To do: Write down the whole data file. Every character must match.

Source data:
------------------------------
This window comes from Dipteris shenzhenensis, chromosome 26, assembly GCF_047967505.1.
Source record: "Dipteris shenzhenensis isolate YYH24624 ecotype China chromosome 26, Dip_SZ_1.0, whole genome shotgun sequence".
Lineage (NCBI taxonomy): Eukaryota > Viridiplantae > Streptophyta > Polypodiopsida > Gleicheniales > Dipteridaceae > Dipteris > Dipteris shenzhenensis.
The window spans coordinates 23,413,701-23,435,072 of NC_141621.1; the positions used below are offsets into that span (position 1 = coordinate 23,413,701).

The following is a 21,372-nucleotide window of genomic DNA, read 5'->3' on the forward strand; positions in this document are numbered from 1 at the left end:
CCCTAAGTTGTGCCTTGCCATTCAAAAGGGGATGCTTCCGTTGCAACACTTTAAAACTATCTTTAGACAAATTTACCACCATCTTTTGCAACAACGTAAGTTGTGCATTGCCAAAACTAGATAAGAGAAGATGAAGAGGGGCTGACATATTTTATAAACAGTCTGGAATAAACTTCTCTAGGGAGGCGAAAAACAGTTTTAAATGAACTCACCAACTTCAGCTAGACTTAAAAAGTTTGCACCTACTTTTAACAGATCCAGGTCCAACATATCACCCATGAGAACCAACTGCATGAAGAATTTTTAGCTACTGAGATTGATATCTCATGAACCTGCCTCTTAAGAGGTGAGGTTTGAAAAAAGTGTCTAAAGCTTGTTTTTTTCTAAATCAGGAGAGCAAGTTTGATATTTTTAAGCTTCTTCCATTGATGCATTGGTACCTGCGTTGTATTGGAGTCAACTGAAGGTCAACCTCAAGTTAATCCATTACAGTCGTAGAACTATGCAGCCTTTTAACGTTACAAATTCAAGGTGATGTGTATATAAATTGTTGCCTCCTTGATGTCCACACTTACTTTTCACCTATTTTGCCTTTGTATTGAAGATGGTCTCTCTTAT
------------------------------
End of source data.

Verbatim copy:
This window comes from Dipteris shenzhenensis, chromosome 26, assembly GCF_047967505.1.
Source record: "Dipteris shenzhenensis isolate YYH24624 ecotype China chromosome 26, Dip_SZ_1.0, whole genome shotgun sequence".
Lineage (NCBI taxonomy): Eukaryota > Viridiplantae > Streptophyta > Polypodiopsida > Gleicheniales > Dipteridaceae > Dipteris > Dipteris shenzhenensis.
The window spans coordinates 23,413,701-23,435,072 of NC_141621.1; the positions used below are offsets into that span (position 1 = coordinate 23,413,701).

The following is a 21,372-nucleotide window of genomic DNA, read 5'->3' on the forward strand; positions in this document are numbered from 1 at the left end:
CCCTAAGTTGTGCCTTGCCATTCAAAAGGGGATGCTTCCGTTGCAACACTTTAAAACTATCTTTAGACAAATTTACCACCATCTTTTGCAACAACGTAAGTTGTGCATTGCCAAAACTAGATAAGAGAAGATGAAGAGGGGCTGACATATTTTATAAACAGTCTGGAATAAACTTCTCTAGGGAGGCGAAAAACAGTTTTAAATGAACTCACCAACTTCAGCTAGACTTAAAAAGTTTGCACCTACTTTTAACAGATCCAGGTCCAACATATCACCCATGAGAACCAACTGCATGAAGAATTTTTAGCTACTGAGATTGATATCTCATGAACCTGCCTCTTAAGAGGTGAGGTTTGAAAAAAGTGTCTAAAGCTTGTTTTTTTCTAAATCAGGAGAGCAAGTTTGATATTTTTAAGCTTCTTCCATTGATGCATTGGTACCTGCGTTGTATTGGAGTCAACTGAAGGTCAACCTCAAGTTAATCCATTACAGTCGTAGAACTATGCAGCCTTTTAACGTTACAAATTCAAGGTGATGTGTATATAAATTGTTGCCTCCTTGATGTCCACACTTACTTTTCACCTATTTTGCCTTTGTATTGAAGATGGTCTCTCTTAT